by | March 8th, 2018 | Posted in Blog, Healthcare | Comments (1)

Are Oklahomans better served by state agencies that preserve their independence or that are more directly subject to the Governor’s control? That’s the key question for Oklahoma legislators this session as they consider a series of bills that would fundamentally alter the appointment and governing authority for some of the state’s largest agencies.

Currently, most major agencies are governed by boards or commissions, with the Governor, Speaker of the House of Representatives, and President Pro Tem of the Senate sharing appointment authority for board members. These boards have the authority to appoint and dismiss agency directors, as well as adopt the formal rules governing the agency’s operations, subject to review by the Governor and Legislature.

continue reading Legislature should resist efforts to weaken agency independence

Life after Step Up?

by | February 28th, 2018 | Posted in Budget | Comments (0)

Earlier this month, HB 1033xx, the main revenue measure based on proposals from the Step Up Oklahoma coalition, failed to gain the three-quarters support in the House needed to pass a revenue bill. Unlike a similar measure that failed in November’s special session with not enough Republican support, this time the bill’s fate was sealed by opposition from Democrats objecting to the mix of tax increases in the Step Up package.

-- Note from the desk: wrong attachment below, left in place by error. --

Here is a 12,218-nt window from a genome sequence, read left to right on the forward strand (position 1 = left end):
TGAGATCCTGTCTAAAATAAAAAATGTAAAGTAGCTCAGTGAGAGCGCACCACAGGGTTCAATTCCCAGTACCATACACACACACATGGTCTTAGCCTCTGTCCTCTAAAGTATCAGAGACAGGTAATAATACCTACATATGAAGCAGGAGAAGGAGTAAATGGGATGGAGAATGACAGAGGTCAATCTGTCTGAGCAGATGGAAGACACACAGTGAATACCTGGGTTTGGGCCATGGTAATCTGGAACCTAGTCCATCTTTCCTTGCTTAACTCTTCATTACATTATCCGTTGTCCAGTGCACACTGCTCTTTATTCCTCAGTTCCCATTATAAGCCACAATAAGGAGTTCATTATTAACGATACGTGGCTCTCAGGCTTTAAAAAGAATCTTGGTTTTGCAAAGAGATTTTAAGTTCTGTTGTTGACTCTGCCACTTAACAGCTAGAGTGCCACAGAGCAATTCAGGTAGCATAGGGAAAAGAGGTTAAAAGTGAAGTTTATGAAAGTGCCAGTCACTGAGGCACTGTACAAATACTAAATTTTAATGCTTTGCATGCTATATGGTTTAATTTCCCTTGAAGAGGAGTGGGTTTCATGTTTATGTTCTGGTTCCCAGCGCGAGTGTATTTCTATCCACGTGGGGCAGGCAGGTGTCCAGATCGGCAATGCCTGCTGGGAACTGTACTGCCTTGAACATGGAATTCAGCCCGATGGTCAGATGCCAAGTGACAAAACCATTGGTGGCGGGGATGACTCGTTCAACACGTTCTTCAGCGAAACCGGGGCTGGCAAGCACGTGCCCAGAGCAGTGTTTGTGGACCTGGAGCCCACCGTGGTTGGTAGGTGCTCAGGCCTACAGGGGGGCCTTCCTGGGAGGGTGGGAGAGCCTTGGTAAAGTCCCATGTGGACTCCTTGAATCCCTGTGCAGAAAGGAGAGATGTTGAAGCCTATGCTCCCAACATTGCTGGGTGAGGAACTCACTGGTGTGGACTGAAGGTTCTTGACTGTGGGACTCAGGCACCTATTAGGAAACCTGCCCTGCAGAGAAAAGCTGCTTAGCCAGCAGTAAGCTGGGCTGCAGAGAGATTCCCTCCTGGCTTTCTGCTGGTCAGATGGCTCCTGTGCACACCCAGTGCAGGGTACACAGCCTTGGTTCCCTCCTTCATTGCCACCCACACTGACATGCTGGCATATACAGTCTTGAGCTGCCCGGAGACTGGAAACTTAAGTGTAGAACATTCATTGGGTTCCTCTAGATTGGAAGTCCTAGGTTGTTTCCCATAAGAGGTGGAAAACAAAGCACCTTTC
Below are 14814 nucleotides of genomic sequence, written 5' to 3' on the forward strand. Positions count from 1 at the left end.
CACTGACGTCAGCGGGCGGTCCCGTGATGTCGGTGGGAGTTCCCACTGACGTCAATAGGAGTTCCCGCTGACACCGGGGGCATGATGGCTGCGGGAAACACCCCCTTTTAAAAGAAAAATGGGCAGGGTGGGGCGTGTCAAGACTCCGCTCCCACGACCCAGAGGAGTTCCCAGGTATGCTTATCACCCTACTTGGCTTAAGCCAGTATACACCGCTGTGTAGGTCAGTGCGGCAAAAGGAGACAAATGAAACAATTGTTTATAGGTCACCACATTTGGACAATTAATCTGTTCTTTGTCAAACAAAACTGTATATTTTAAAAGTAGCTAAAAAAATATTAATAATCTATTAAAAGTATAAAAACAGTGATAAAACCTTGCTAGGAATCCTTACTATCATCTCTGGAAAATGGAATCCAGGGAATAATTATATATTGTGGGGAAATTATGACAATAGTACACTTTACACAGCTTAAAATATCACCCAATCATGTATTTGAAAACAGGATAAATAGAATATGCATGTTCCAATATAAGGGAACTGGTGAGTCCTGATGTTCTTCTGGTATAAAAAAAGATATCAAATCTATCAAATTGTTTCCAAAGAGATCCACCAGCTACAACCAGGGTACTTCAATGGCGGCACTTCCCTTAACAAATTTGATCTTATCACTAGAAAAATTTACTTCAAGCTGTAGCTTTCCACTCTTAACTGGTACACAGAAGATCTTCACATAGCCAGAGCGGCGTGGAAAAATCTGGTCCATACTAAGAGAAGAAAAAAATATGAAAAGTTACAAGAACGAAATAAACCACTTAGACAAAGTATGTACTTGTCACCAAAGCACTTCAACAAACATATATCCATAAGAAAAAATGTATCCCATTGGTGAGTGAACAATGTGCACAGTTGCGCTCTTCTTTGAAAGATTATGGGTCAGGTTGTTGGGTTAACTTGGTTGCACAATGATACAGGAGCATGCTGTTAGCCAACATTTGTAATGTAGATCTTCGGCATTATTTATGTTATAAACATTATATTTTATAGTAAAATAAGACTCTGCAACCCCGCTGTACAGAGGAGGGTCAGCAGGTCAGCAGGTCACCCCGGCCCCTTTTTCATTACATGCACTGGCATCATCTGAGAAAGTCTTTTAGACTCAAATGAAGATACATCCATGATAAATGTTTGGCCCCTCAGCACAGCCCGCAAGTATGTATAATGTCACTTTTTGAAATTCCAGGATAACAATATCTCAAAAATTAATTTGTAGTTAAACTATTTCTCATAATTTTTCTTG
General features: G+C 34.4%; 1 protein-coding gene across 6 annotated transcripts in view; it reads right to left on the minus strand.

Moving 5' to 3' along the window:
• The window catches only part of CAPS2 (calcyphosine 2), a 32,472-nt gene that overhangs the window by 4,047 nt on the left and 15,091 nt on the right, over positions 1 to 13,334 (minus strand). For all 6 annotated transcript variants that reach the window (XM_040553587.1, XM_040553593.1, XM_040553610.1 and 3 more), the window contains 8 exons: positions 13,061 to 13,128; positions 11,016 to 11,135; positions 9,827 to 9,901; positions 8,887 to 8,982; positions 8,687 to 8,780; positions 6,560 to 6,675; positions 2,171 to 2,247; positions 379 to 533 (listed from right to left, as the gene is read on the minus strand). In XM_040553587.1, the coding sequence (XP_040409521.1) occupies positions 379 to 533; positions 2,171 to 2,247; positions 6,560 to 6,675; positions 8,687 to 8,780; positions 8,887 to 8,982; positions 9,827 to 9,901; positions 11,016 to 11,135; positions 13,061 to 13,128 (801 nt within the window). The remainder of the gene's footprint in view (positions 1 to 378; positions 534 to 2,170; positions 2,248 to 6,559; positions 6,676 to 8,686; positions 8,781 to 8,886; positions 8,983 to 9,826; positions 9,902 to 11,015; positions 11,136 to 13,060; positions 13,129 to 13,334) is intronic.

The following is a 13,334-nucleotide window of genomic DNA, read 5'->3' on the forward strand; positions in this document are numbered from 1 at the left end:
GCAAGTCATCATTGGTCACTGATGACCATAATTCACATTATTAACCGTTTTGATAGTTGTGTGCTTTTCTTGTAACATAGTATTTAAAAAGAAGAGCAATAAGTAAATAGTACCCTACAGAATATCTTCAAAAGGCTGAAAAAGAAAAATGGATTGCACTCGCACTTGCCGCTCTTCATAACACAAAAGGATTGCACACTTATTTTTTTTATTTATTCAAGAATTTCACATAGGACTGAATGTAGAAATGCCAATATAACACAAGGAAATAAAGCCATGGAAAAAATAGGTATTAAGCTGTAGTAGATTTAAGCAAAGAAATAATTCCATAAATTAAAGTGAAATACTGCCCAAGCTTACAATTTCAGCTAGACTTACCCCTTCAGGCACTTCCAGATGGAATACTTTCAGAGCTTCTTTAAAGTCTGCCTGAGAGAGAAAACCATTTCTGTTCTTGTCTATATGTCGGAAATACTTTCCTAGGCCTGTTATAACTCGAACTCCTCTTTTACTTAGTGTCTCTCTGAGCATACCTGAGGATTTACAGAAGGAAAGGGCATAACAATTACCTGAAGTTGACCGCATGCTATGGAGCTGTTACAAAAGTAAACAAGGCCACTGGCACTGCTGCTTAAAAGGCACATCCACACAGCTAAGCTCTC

HB 1033xx and its companion measures were projected to generate over $700 million in recurring revenue from a mix of new and increased taxes. This amount was expected to be enough to provide a substantial pay raise for teachers and, perhaps, state employees, and avert additional budget cuts for the upcoming budget year. 

The failure of the Step Up proposal has consequences for both the current FY 2018 budget and next year’s budget. But the prospects for another comprehensive revenue package in the aftermath of its defeat may not be as dire as many think.